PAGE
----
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World Economy In 19thCentury
The world changed profoundly in 19th century. Economic, political, social and cultural factors interacted in complex ways to transform societies. Economists identify three types of movements of flows within international economic exchanges. The first is the flow of trade that in the 19th century referred largely to trade in goods. The second is the flow of labor- the migration of people in search of employment. The third is the movement of capital for short term or long-term investment over long distances. All three flows were closely interwoven and affected people’s lives more than ever before. The interconnections could sometimes be broken for example labour migration was often more restricted than goods or capital flows.
Population growth from the late 18th century had increased the demand for food grains in Britain. As urban centers expanded and industry grew the demand for agricultural products went up pushing up food grain prices. Under pressure from landed groups, the government also restricted the import of corn. The laws allowing the government to do this were commonly known as the Corn Laws. Unhappy with high food prices, industrialists and urban dwellers forced the abolition of Corn Laws.
After the Corn Laws were scrapped food could be imported into Britain more cheaply than it could be produced within the country. British agriculture was unable to compete with imports. Vast areas of land were now left uncultivated and thousands of men and women were thrown out of work. From the mid -19th century faster industrial growth in Britain also led to higher incomes and therefore more food imports. Railways were needed to link the agricultural regions to the ports. New harbors had to be built and old ones expanded to ship the new cargoes. All this required capital and labor. Capital flowed from financial centers such as London. The demand for labor in places where labor was in short supply as in America and Australia led to more migration.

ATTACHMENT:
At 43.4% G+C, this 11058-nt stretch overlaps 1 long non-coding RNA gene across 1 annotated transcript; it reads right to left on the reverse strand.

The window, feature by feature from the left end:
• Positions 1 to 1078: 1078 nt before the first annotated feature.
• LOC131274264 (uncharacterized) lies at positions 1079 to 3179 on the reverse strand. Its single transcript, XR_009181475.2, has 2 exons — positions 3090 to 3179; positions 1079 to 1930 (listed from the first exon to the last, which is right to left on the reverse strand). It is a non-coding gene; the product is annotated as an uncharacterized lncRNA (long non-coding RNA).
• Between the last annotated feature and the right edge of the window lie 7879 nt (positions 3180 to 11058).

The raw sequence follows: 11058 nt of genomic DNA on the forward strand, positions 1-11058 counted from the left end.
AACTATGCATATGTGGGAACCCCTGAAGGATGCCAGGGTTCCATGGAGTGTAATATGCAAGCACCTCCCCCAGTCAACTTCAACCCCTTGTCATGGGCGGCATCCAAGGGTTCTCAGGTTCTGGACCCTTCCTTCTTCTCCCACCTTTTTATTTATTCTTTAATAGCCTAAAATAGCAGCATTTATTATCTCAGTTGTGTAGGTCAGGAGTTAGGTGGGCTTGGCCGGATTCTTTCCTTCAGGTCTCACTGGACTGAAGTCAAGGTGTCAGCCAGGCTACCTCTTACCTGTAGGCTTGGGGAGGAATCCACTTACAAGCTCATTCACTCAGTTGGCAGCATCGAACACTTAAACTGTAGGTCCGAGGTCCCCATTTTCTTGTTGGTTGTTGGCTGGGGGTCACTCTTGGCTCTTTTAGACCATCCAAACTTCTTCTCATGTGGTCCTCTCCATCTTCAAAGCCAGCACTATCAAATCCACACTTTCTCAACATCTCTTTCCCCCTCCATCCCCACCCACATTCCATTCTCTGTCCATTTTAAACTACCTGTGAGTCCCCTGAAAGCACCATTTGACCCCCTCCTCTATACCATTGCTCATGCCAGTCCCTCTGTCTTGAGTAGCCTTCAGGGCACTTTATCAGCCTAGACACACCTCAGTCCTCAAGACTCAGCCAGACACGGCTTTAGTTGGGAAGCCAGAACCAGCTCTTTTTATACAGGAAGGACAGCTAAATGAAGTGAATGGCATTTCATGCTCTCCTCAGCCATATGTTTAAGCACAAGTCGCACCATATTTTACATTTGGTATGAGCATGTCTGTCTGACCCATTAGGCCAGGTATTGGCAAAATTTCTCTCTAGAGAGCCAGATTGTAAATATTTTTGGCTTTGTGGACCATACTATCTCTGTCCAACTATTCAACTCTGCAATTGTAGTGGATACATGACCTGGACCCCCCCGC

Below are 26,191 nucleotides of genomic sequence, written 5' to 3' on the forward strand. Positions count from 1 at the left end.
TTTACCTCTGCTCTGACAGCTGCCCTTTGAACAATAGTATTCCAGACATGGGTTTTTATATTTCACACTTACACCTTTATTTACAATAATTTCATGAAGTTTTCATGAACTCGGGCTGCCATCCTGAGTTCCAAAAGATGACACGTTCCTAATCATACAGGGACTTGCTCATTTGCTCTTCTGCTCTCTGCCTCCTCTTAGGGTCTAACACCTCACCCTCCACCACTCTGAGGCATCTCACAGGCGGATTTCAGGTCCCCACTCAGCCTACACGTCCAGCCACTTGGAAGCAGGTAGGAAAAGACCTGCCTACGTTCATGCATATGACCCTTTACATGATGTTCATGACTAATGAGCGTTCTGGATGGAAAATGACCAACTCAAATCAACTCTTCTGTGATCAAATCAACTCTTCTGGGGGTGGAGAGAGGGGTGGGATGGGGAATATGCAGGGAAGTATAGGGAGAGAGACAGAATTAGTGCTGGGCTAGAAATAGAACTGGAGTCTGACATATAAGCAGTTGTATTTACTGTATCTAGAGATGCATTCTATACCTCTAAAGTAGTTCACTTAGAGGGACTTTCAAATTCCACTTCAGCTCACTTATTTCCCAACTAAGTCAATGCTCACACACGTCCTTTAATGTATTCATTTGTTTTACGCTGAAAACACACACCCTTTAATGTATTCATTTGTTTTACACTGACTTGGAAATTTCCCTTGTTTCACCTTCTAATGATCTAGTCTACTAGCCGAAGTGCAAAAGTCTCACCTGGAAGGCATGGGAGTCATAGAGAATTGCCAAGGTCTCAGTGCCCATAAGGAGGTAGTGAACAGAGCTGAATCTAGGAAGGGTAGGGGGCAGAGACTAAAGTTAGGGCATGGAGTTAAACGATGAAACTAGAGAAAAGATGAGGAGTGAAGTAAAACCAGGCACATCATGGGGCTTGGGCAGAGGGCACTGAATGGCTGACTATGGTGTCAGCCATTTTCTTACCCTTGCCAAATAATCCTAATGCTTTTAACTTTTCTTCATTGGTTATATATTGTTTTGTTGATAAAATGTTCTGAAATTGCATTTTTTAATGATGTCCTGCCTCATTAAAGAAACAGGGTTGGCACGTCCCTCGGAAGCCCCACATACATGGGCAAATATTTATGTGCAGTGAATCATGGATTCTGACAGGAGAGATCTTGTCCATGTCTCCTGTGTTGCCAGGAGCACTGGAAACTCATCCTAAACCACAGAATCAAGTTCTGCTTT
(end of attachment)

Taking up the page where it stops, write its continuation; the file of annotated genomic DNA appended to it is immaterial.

Nearly 50 million people emigrated from Europe to America and Australia in the 19th century. All over the world some 150 million are estimated to have left their homes, crossed oceans and vast distances over land in search of a better future.
Technology played a very important role in shaping the world in 19th century. Till the 1870s animals were shipped live from America to Europe and then slaughtered when they arrived there. But live animals took up lot of ship space. Many also died in voyage, fell ill or became unfit to eat. Meat was hence an expensive luxury beyond the reach of the European poor. High prices in turn kept demand and production down until the development of new technology like refrigerated ships that enabled the transport of perishable foods over long distances. Now animals were slaughtered for food at the starting point in America, Australia or New Zealand and then transported to Europe as frozen meat. This reduced shipping costs and lowered meat prices in Europe. The poor in Europe could now consume more varied diet. Better living conditions promoted social peace within the country and support for imperialism abroad.